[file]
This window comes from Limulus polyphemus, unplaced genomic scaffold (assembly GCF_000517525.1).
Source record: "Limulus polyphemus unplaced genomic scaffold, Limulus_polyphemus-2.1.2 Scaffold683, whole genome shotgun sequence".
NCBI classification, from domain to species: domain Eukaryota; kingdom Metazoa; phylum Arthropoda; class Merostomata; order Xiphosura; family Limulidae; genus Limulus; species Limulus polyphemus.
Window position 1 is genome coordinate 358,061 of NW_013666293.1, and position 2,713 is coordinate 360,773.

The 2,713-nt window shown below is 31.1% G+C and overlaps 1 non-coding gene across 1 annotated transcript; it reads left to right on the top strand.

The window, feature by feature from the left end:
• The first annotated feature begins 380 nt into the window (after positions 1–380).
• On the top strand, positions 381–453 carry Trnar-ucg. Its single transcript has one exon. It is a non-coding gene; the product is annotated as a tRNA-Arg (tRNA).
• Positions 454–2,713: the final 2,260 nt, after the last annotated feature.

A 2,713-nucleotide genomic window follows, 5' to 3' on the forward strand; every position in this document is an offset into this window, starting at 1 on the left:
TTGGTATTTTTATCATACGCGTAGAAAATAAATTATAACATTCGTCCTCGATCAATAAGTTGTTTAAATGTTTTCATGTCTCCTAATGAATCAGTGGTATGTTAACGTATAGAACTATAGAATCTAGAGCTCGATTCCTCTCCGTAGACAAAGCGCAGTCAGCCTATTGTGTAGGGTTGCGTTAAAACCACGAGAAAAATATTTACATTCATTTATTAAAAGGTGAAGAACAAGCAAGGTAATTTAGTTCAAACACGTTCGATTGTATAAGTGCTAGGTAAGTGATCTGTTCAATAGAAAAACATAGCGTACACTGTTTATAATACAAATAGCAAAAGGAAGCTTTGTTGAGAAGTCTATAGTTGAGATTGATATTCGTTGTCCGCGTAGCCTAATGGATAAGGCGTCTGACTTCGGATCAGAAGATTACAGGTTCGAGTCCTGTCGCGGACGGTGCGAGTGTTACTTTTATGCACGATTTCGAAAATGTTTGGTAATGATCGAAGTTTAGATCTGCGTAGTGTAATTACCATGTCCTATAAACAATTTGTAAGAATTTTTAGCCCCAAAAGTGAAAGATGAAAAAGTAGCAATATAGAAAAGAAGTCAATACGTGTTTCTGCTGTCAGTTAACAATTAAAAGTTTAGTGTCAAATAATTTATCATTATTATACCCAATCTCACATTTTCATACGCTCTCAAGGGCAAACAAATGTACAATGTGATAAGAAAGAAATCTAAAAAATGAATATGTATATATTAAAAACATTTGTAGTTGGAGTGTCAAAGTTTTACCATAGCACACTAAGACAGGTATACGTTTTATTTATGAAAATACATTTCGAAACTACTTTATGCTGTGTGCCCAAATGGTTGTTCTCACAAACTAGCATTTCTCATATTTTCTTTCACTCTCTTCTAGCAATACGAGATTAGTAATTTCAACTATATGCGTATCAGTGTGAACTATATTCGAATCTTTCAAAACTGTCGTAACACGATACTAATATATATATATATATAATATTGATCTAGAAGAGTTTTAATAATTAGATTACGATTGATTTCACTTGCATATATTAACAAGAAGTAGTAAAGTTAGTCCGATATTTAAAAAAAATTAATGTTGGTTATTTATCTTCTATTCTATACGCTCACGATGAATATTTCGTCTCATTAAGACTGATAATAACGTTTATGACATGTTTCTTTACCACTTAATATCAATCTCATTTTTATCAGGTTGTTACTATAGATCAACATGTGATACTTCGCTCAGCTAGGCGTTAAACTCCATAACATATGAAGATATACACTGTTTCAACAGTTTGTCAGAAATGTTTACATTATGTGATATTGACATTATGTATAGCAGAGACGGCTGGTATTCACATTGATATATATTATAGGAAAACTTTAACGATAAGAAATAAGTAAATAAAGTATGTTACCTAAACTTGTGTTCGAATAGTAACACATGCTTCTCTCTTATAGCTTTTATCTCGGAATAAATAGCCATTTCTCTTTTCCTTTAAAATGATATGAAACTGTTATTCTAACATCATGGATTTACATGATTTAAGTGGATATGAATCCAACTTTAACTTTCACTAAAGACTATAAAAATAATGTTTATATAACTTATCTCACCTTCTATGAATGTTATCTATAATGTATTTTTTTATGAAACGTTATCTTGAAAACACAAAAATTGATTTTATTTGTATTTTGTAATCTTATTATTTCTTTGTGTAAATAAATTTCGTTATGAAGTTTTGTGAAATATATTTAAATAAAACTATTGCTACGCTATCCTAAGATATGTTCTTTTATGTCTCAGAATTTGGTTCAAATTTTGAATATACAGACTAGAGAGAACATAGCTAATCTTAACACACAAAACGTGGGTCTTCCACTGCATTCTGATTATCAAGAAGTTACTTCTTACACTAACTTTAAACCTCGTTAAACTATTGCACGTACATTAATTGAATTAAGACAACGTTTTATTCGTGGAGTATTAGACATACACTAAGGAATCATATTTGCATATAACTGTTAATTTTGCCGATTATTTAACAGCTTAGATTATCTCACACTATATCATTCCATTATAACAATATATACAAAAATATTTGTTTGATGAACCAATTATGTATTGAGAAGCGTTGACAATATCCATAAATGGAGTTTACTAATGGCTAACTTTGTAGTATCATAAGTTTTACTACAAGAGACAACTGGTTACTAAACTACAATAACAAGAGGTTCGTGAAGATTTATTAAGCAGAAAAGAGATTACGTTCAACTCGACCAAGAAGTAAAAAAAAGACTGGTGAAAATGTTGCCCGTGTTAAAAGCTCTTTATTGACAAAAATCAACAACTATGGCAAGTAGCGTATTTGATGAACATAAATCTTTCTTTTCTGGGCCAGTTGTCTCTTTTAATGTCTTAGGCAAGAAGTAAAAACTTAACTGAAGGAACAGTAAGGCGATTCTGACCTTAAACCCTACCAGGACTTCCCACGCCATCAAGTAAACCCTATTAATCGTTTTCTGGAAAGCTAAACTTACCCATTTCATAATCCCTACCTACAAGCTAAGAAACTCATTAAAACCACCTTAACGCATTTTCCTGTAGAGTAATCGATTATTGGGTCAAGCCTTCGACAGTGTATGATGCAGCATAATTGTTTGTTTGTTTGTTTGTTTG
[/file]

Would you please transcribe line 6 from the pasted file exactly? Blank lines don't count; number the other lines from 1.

The window, feature by feature from the left end: